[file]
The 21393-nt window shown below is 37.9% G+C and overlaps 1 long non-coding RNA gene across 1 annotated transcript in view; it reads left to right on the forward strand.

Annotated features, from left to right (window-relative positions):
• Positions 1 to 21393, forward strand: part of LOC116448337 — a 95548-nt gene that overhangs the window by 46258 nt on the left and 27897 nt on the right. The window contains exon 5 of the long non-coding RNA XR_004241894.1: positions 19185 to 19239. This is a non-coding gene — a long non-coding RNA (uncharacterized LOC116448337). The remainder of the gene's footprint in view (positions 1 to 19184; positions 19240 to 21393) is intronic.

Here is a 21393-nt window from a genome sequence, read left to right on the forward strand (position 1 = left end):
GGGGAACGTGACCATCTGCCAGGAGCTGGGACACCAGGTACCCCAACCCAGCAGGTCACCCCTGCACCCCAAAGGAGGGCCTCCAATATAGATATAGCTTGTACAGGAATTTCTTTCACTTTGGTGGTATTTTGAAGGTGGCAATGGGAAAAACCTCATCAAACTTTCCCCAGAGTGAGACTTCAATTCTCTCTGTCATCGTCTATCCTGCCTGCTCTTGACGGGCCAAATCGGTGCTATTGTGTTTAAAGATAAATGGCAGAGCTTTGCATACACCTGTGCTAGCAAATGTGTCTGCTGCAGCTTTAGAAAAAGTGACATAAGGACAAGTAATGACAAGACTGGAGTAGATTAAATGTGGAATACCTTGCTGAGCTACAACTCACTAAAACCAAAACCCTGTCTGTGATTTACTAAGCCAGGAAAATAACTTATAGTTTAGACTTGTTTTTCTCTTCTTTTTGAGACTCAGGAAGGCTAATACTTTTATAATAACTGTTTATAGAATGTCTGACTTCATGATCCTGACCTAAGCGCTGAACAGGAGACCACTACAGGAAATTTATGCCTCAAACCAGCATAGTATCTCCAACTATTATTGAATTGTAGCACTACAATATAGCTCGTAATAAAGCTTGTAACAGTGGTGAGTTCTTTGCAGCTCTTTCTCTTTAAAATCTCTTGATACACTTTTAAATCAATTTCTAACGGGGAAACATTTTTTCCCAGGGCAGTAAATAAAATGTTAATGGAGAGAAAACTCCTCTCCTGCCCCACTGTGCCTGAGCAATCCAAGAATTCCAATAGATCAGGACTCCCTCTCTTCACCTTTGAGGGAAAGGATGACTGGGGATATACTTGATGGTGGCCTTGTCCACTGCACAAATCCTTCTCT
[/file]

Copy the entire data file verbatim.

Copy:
The 21393-nt window shown below is 37.9% G+C and overlaps 1 long non-coding RNA gene across 1 annotated transcript in view; it reads left to right on the forward strand.

Annotated features, from left to right (window-relative positions):
• Positions 1 to 21393, forward strand: part of LOC116448337 — a 95548-nt gene that overhangs the window by 46258 nt on the left and 27897 nt on the right. The window contains exon 5 of the long non-coding RNA XR_004241894.1: positions 19185 to 19239. This is a non-coding gene — a long non-coding RNA (uncharacterized LOC116448337). The remainder of the gene's footprint in view (positions 1 to 19184; positions 19240 to 21393) is intronic.

Here is a 21393-nt window from a genome sequence, read left to right on the forward strand (position 1 = left end):
GGGGAACGTGACCATCTGCCAGGAGCTGGGACACCAGGTACCCCAACCCAGCAGGTCACCCCTGCACCCCAAAGGAGGGCCTCCAATATAGATATAGCTTGTACAGGAATTTCTTTCACTTTGGTGGTATTTTGAAGGTGGCAATGGGAAAAACCTCATCAAACTTTCCCCAGAGTGAGACTTCAATTCTCTCTGTCATCGTCTATCCTGCCTGCTCTTGACGGGCCAAATCGGTGCTATTGTGTTTAAAGATAAATGGCAGAGCTTTGCATACACCTGTGCTAGCAAATGTGTCTGCTGCAGCTTTAGAAAAAGTGACATAAGGACAAGTAATGACAAGACTGGAGTAGATTAAATGTGGAATACCTTGCTGAGCTACAACTCACTAAAACCAAAACCCTGTCTGTGATTTACTAAGCCAGGAAAATAACTTATAGTTTAGACTTGTTTTTCTCTTCTTTTTGAGACTCAGGAAGGCTAATACTTTTATAATAACTGTTTATAGAATGTCTGACTTCATGATCCTGACCTAAGCGCTGAACAGGAGACCACTACAGGAAATTTATGCCTCAAACCAGCATAGTATCTCCAACTATTATTGAATTGTAGCACTACAATATAGCTCGTAATAAAGCTTGTAACAGTGGTGAGTTCTTTGCAGCTCTTTCTCTTTAAAATCTCTTGATACACTTTTAAATCAATTTCTAACGGGGAAACATTTTTTCCCAGGGCAGTAAATAAAATGTTAATGGAGAGAAAACTCCTCTCCTGCCCCACTGTGCCTGAGCAATCCAAGAATTCCAATAGATCAGGACTCCCTCTCTTCACCTTTGAGGGAAAGGATGACTGGGGATATACTTGATGGTGGCCTTGTCCACTGCACAAATCCTTCTCT